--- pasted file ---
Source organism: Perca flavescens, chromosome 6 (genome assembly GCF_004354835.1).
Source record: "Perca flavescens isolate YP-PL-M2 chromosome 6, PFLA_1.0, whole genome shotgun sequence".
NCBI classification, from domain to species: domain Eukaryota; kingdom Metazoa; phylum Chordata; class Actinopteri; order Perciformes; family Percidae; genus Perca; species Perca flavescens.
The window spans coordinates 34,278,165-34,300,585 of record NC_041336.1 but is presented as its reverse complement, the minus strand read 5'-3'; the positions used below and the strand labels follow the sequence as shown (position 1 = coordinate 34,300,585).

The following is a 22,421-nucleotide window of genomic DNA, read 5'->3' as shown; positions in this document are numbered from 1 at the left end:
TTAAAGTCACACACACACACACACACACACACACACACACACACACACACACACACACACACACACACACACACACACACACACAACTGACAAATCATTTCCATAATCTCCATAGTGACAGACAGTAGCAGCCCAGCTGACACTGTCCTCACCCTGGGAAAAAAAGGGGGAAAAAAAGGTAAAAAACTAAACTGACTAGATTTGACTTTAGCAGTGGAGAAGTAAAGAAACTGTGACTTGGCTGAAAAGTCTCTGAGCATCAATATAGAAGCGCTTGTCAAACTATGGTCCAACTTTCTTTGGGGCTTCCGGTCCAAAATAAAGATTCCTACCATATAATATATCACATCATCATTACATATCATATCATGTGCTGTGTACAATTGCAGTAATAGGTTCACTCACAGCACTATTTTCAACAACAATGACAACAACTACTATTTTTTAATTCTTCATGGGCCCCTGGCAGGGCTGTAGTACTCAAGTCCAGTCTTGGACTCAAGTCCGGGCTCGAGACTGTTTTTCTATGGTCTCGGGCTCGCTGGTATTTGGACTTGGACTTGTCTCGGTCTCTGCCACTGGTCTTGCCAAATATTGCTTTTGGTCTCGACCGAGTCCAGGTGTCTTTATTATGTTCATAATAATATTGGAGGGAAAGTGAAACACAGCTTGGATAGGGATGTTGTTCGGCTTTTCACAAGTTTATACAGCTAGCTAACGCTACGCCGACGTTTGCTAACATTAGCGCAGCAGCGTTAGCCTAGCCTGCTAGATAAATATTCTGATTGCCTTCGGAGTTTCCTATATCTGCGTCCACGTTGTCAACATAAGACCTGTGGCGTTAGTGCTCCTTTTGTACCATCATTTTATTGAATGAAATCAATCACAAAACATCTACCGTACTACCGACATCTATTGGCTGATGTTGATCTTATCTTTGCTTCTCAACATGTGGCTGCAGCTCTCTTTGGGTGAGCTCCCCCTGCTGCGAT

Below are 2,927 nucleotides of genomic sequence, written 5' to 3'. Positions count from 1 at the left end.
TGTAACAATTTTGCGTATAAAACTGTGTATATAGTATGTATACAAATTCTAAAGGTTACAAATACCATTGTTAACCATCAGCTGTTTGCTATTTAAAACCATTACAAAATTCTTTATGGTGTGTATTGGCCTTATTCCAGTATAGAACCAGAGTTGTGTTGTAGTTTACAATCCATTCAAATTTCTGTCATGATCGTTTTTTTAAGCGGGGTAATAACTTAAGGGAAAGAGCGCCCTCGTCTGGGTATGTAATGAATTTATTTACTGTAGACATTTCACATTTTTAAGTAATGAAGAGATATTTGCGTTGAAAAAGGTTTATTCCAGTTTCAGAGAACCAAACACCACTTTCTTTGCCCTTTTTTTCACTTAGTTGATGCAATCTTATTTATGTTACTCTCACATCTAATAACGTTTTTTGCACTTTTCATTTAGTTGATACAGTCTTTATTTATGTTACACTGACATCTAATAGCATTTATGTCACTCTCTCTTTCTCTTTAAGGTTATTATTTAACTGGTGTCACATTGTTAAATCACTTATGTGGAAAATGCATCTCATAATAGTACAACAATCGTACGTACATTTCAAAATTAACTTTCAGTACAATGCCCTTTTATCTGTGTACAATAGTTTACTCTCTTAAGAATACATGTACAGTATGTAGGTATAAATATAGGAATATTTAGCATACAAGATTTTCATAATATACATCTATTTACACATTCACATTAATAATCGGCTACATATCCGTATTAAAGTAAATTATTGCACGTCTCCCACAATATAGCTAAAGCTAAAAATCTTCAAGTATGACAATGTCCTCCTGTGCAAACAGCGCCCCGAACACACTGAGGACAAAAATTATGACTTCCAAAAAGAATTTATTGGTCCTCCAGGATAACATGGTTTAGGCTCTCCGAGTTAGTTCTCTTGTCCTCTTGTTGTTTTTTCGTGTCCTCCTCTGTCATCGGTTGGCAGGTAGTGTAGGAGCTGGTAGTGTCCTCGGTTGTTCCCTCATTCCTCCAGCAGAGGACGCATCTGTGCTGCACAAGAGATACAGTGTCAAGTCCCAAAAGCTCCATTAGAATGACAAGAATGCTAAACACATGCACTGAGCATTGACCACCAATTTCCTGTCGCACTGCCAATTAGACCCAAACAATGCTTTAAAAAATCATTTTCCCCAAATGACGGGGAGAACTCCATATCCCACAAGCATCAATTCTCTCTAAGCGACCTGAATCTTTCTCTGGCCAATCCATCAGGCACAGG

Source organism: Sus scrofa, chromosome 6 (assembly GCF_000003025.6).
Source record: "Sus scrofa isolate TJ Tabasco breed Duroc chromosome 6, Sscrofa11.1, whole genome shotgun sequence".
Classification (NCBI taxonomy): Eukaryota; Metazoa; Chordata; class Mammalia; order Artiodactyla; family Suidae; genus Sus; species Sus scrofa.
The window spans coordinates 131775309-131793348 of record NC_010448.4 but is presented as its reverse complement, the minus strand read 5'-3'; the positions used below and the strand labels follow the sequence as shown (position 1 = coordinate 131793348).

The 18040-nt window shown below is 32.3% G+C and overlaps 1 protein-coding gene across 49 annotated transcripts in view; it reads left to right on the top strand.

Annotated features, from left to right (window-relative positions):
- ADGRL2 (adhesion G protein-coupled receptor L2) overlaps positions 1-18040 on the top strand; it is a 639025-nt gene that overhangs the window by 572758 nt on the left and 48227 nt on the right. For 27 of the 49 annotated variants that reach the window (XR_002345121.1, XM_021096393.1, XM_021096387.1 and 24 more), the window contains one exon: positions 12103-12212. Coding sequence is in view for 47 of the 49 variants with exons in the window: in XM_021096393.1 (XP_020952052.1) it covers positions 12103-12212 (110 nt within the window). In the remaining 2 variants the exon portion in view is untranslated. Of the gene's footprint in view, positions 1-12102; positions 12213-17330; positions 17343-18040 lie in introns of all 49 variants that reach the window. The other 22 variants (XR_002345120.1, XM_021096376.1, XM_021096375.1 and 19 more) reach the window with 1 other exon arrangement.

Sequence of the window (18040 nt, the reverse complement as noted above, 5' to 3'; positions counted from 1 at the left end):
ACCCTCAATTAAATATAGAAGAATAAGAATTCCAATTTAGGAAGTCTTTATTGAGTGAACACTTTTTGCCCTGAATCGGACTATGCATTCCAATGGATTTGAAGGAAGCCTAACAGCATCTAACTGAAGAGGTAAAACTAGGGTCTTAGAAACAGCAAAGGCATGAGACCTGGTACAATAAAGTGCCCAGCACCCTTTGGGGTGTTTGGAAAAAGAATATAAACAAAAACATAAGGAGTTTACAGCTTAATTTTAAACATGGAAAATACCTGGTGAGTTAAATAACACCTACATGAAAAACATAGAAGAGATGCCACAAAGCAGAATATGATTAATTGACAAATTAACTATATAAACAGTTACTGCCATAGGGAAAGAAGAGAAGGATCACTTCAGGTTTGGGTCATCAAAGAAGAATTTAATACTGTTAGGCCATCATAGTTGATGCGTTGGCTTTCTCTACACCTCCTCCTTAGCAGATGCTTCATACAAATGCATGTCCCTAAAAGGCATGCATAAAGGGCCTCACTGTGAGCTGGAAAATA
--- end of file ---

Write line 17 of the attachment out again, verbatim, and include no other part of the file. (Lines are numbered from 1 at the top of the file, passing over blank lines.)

ACCCTCAATTAAATATAGAAGAATAAGAATTCCAATTTAGGAAGTCTTTATTGAGTGAACACTTTTTGCCCTGAATCGGACTATGCATTCCAATGGATTTGAAGGAAGCCTAACAGCATCTAACTGAAGAGGTAAAACTAGGGTCTTAGAAACAGCAAAGGCATGAGACCTGGTACAATAAAGTGCCCAGCACCCTTTGGGGTGTTTGGAAAAAGAATATAAACAAAAACATAAGGAGTTTACAGCTTAATTTTAAACATGGAAAATACCTGGTGAGTTAAATAACACCTACATGAAAAACATAGAAGAGATGCCACAAAGCAGAATATGATTAATTGACAAATTAACTATATAAACAGTTACTGCCATAGGGAAAGAAGAGAAGGATCACTTCAGGTTTGGGTCATCAAAGAAGAATTTAATACTGTTAGGCCATCATAGTTGATGCGTTGGCTTTCTCTACACCTCCTCCTTAGCAGATGCTTCATACAAATGCATGTCCCTAAAAGGCATGCATAAAGGGCCTCACTGTGAGCTGGAAAATA